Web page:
1. Welcome to the Muppet Central Forum!
    You are viewing our forum as a guest. Join our free community to post topics and start private conversations. Please contact us if you need help with registration or your account login.

  2. Help Muppet Central Radio
    We need your help to continue Muppet Central Radio. Show your support and listen regularly and often via Radionomy's website, official apps and the WinAmp Media Player. Learn More

    Dismiss Notice
  3. "Muppet Guys Talking" Debuts On-line
    Watch the inspiring documentary "Muppet Guys Talking", read fan reactions and let us know your thoughts on the Muppet release of the year.

    Dismiss Notice
  4. Sesame Street Season 48
    Sesame Street's 48th season officially began Saturday November 18 on HBO. After you see the new episodes, post here and let us know your thoughts.

    Dismiss Notice

Your thoughts on fan-made/unofficial merchandise

Discussion in 'Muppet Merchandise' started by CherryPizza, Apr 19, 2014.

  1. CherryPizza

    CherryPizza Well-Known Member

    So, I know that everyone draws the line in different places when it comes to determining the difference between 'crafty tribute' and 'copyright violation'.

    I was just at my local service station (gas station/tank station/whatever you call it in your neck of the woods) where beanies resembling Muppet characters were being sold. There were brand tags on them, but nowhere did they acknowledge the copyright for said characters. If you liked the way that these products looked, would you still be inclined to purchase them?

    Additionally, what are your thoughts on hand-crafted items being sold at craft markets and such places? Does the fact that it's being made and sold by an independent artisan rather than a company make you any more/less inclined to buy it?
  2. muppetperson

    muppetperson Well-Known Member

    I guess I do see things differently, between someone selling a Muppet craft item as it is and not pretending it is official, like on etsy and the like(provided they aren't over charging) than someone selling Muppet merchandise as the real thing, when it is not.
  3. jvcarroll

    jvcarroll Well-Known Member

    It is no easy task to jump through all the hoops when creating legal, licensed product. And that's what makes it special. As someone who has had the privilege to work very hard on licensed products for various companies, I'm against black market items. It has been stated (and someone can probably source this) that Jim Henson was too. I've seen some brilliant work that wouldn't pass muster in the licensing process and that's a shame. It is also what places like DeviantArt are for. I think modern day parody laws have been too loosely interpreted. A commercial cake maker cannot screen an image of Kermit onto a cake without holding a license with Disney to do so, but an independent artist on Etsy can essentially do the same thing for a wallet or crochet good? I don't get it. However, it does not change anything about what I do. I'm asked to do a lot of things and I always turn the unlicensed things down. Make no mistake, there's a lot of money to be made, but not at the detriment to my artistic integrity. That's my two cents.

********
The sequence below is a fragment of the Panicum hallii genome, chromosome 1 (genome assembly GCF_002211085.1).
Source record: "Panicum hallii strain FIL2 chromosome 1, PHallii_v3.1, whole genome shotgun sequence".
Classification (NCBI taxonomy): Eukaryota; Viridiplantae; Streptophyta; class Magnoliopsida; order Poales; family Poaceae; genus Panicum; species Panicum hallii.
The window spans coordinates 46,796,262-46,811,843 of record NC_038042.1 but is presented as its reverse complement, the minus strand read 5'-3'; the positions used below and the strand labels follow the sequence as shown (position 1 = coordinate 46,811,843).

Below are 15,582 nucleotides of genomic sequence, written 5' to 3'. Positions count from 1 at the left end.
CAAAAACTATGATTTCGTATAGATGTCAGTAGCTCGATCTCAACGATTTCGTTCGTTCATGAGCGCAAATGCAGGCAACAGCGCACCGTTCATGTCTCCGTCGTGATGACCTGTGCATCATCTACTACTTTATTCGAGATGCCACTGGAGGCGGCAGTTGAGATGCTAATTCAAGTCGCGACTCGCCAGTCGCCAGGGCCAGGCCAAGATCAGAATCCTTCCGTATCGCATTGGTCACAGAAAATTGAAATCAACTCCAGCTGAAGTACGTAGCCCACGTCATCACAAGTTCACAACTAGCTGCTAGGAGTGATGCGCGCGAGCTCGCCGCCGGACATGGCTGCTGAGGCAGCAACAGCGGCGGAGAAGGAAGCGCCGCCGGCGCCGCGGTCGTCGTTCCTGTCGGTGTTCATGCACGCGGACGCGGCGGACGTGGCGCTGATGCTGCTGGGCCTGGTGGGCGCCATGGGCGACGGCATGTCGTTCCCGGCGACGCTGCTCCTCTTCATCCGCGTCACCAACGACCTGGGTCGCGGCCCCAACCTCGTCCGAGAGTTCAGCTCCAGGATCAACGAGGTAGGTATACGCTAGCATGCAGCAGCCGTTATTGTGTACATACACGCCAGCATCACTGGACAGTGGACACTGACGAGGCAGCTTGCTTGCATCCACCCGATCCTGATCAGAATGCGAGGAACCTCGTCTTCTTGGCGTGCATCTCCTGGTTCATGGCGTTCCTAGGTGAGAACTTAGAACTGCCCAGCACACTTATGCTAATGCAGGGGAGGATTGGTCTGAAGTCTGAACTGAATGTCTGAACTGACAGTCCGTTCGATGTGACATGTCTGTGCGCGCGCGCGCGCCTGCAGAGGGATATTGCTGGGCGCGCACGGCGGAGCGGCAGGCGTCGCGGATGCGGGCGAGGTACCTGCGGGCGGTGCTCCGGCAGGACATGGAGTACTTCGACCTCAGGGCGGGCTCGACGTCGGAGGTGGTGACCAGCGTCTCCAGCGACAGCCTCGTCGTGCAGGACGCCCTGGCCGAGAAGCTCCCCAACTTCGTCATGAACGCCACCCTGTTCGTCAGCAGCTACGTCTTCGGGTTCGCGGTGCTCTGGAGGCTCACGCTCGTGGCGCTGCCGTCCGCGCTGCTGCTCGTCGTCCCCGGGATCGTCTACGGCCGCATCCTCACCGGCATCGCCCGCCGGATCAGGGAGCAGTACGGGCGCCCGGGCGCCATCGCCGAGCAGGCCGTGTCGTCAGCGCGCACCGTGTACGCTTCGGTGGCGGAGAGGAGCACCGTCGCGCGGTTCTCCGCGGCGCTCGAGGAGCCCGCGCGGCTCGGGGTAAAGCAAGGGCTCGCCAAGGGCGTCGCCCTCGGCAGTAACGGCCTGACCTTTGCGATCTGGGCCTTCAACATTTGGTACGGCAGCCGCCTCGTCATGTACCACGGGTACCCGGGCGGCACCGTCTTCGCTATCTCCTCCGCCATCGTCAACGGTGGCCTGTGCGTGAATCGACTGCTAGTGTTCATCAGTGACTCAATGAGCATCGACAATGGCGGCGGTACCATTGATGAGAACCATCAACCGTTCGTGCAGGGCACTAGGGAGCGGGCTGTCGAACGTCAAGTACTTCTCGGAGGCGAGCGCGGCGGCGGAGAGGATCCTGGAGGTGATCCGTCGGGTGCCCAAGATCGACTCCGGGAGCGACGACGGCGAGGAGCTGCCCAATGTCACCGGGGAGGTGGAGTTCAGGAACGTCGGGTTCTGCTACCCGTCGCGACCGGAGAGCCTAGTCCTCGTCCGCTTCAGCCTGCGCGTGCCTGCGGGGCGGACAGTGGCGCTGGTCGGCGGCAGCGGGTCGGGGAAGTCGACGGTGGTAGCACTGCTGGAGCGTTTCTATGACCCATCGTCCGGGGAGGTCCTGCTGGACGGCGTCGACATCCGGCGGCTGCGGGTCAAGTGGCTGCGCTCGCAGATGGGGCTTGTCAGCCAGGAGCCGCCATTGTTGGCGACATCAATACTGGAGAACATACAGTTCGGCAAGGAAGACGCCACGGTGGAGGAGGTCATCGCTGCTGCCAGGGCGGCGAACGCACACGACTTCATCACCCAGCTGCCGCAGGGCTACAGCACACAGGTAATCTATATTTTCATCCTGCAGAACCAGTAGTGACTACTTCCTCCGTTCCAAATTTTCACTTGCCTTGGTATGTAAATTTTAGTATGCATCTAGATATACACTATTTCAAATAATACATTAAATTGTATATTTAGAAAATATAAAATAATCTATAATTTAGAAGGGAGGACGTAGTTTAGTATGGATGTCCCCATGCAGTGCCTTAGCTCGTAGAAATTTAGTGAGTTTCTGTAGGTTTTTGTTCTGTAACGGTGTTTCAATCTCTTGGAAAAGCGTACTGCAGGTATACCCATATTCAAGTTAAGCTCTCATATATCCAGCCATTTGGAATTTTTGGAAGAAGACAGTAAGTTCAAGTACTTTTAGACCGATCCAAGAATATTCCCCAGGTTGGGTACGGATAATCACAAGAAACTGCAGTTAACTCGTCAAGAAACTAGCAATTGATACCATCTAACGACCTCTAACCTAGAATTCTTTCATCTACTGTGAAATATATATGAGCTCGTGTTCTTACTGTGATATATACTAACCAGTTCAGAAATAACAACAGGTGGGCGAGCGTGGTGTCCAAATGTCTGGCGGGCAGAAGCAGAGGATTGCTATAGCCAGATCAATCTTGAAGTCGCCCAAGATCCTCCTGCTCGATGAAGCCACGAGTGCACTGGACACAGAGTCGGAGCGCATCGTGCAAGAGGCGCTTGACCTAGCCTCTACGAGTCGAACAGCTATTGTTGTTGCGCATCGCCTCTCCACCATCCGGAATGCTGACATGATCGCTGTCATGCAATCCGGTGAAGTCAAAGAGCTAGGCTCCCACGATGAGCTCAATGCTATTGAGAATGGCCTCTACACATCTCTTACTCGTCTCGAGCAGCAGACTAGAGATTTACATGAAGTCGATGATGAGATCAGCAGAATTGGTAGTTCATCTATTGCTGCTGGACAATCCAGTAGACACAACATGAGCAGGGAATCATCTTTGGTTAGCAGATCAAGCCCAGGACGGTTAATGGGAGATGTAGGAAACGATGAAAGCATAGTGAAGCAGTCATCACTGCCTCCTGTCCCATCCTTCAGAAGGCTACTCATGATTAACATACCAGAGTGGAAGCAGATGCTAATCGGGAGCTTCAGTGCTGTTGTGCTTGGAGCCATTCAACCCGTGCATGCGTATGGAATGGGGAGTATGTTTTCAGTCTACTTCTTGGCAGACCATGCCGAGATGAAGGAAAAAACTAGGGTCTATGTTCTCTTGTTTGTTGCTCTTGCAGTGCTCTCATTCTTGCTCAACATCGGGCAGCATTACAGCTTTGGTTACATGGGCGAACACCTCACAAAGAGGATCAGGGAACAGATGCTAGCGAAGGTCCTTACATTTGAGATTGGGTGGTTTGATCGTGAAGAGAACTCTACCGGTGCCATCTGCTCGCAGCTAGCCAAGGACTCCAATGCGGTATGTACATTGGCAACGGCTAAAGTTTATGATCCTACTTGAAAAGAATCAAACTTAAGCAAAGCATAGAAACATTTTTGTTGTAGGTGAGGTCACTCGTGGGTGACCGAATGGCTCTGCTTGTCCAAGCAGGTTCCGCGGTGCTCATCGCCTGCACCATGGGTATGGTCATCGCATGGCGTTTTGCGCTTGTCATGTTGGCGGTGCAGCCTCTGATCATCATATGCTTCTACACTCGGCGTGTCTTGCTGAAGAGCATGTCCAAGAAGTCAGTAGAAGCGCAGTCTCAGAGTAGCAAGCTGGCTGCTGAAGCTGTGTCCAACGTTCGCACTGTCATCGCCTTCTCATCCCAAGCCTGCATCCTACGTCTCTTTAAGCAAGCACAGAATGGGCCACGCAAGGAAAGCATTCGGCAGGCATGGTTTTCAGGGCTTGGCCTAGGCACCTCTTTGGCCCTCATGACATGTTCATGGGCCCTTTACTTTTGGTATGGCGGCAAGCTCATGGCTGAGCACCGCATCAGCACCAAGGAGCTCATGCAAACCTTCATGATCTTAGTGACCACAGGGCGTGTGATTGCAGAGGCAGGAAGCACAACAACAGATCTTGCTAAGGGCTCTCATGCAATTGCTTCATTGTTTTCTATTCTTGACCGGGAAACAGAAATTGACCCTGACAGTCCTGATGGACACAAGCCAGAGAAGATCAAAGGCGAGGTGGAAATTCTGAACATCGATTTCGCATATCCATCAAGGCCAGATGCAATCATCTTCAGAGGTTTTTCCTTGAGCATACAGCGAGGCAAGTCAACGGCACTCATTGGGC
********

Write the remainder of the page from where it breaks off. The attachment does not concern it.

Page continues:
4. Drtooth

    Drtooth Well-Known Member

    Which is why I find licensing bullcrap, if you ask me. The same 5 stock images on every item? And they HAVE to be copied from the style guide, which, more often than not, was created before the show went into production and look NOTHING like the characters that they represent. I've always hated how the TMNT looked on merchandise. Very ugly versions of the characters, rather than basing them off the actual cartoon designs.

    Now, if the legal products had the looseness and freedom as some of these fan made items, it would be another story. I'd love to see characters look like drawings and not stickers from a sticker book on T-shirts. I'd love to see mas marketed posters with unique character designs and poses on them. But we're stuck with the same five character poses (if we even get that) on bland looking merchandise with the same stock art that looks just as innocuous on a package of fruit snacks that it does on a 8 dollar poster.

    And that's not even getting into licenses that never get picked up. You can't find Bob's Burgers buttons at Hot Topic, nor can you buy a Mr. Meeseeks puppet on adult swim's website. I'm all against crappy bootlegged Disney figures that compete with actual licensed goods, but when there are no licensed goods, just well crafted fan based merchandise, I'm not sitting by and twiddling my thumbs to never see a legit Roger the alien plush when there's hundreds of ugly licensed Stewies that don't even look like him someone paid to get the right to make.
  5. jvcarroll

    jvcarroll Well-Known Member

    That's not entirely true. It certainly is for the packaging, but there's a lot of freedom concerning the integrity of the product - particularly with the Muppets. What you're speaking of is the lack of ambition of those who purchase the licensing rights for their products.
  6. beaker

    beaker Well-Known Member

    Given Disney and other companies sure don't seem to be making much merch, least in America, I'm all for it. The only copyright loophole stuff that bothers me is all the geek t-shirts that ripoff popular game franchises and try and hide under "parody"...which is total crud
    jvcarroll likes this.
  7. beaker

    beaker Well-Known Member

    I want some Gravity Falls merch. A show I like a lot more than Adv Time and Regular Show

Share This Page